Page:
• One of the best episodes of the series.

    Originally airing on, March 23rd, 1992, the episode "Cause and Effect", deffintly fits as a classic. The episode to some people may be slightly repetitive, as the same event takes place numerous times throughout the episode. But as always, the crew finds an inovative way to escape the perdiciment they are in. Kelsey Grammer ("Cheers", "Fraiser") guest stars in this episode. I do agree with the point, however, that some of the time travel episodes could have been better. Weather it was the writing, or other conribuitng factors. All in all it is a great episode, one worthy of a series classic tag.
  • The Enterprise and her crew and stuck in a time loop where they repeat the same events leading up to their destruction.

    Outstanding episode through and through. Time travel has been done well by the writer's of the show on a regular basis and this is perhaps the best of the lot. The best bits of this episode were the eery ghost voices of the crew from previous times and the final moments before the destruction of the ship with Picard clinging onto his seat ordering everyone to abandon ship. It also calls into question the inevitabley of the paradox and the fact it really doesn't matter what they do in terms of course corrections, they will always make the same desicion as they did before. Scientifically not exactly water-tight but nevertheless a very entertaining episode.
  • One of the best and most entertaining episodes of TNG

    I think this was one of best episodes of the series. Even the teaser ( the part before the credits) was much more dramatic and "cliffhanging" than most episodes. I agree with one of the other reviews that the crew's intelligence and not the technology helped them escape the loop. It was most interesting to see Riker's solution and not Data's as the correct one, which did not happen to often.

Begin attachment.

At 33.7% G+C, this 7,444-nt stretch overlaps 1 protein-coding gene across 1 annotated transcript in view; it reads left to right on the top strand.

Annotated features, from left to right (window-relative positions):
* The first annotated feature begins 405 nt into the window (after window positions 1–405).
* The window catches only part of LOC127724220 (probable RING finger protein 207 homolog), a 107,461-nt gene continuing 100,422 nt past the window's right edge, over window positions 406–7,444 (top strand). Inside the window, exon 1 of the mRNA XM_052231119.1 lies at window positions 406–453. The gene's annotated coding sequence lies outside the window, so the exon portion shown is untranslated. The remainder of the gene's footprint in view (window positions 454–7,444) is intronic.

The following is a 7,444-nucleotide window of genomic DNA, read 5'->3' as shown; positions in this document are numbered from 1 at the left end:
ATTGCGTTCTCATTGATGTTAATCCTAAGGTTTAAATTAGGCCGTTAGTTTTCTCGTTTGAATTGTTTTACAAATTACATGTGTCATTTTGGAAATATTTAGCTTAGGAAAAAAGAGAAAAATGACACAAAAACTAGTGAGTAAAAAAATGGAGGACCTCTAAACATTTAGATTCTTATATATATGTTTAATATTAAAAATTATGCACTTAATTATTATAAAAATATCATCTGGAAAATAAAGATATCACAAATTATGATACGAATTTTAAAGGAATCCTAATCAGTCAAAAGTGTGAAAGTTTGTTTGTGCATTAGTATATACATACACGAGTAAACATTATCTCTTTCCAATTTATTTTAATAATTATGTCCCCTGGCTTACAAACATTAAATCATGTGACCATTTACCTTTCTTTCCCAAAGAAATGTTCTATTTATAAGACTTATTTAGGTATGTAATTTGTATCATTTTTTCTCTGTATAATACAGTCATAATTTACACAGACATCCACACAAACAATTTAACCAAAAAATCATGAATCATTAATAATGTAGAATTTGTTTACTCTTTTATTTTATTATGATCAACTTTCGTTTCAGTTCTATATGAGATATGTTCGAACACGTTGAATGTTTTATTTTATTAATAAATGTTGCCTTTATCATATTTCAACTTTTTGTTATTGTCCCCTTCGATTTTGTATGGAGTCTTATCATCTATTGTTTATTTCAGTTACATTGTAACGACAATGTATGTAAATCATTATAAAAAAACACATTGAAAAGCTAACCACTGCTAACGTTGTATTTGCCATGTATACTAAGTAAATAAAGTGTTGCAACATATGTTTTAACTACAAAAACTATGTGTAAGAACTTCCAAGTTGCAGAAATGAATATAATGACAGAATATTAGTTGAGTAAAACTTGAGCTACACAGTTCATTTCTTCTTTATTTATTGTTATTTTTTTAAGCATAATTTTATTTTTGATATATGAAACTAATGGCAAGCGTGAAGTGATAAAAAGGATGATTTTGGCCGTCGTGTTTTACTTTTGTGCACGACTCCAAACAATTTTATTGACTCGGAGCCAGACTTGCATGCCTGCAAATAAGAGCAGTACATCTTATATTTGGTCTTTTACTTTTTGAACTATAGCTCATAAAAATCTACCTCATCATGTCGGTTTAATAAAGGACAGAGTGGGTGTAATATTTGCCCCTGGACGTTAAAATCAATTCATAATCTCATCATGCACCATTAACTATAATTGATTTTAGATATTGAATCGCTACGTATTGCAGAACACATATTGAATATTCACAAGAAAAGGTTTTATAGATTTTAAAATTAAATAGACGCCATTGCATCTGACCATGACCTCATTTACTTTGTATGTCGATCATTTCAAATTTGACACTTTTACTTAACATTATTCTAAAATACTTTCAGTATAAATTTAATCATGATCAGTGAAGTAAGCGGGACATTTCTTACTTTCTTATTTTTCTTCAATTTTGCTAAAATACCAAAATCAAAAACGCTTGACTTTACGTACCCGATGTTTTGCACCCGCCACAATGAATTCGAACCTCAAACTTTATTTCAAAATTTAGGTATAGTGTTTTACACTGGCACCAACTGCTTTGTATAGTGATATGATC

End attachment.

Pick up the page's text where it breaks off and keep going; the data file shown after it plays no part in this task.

I don't agree the other review in that the crew could engage in reckless behavior because their would be no consequences because by the time the crew figured out they were in a loop they almost immediatly were facing the part of the distortion so there was no time to act foolishly and because they didn't doesn't make it less enjoyable and in conundrum Riker and Ro weren't acting recklessly by sleeping together because for all they knew that already were and it DID have repercussions afterward ( when Troi, Riker and Ro had their little talk in ten forward after their memories were restored). Definatly a top ten episode of TNG!
  • How many times does the Enterprise have to blow up for it to be real?

    I absoutely love this has to be one of my top ten. I enjoyed seeing them solve the mystery of the loop. They showed that intelligence more than technology is often needed to solve situations. I liked the way that they left us right before the first commercial with an exploding Enterprise....while you knew that there had to be a catch, it definitely left you wanting to know what the heck was going on. Lastly, I like seeing the crew play poker. It shows that they have a bond beyond just shipmates.